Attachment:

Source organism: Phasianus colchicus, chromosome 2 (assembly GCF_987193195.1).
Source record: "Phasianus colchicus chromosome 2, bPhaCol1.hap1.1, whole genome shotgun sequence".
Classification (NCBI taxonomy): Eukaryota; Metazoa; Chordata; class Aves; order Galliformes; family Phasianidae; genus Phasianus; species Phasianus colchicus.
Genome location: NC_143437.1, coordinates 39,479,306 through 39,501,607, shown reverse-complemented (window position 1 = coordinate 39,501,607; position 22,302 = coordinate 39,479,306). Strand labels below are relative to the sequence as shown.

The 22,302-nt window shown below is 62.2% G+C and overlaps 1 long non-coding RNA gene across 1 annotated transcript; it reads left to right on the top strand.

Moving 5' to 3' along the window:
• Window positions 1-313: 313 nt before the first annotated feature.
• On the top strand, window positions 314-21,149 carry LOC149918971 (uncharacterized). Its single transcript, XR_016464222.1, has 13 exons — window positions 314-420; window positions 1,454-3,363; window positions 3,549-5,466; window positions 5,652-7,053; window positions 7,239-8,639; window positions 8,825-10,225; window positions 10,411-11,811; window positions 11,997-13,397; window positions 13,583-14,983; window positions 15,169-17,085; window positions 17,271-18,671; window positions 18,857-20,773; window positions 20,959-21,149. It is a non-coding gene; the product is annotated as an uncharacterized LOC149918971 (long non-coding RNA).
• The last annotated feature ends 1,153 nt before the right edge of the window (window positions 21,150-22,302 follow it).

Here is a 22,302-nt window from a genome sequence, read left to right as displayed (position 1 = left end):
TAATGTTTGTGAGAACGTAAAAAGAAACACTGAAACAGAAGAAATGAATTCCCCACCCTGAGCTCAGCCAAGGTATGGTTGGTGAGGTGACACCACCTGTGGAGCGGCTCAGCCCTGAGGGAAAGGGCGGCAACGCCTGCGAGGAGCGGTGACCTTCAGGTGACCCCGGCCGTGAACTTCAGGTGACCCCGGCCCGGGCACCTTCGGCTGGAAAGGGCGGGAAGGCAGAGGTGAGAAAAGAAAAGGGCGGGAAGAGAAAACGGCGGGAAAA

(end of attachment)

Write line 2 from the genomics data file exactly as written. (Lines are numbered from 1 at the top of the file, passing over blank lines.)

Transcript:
Source record: "Phasianus colchicus chromosome 2, bPhaCol1.hap1.1, whole genome shotgun sequence".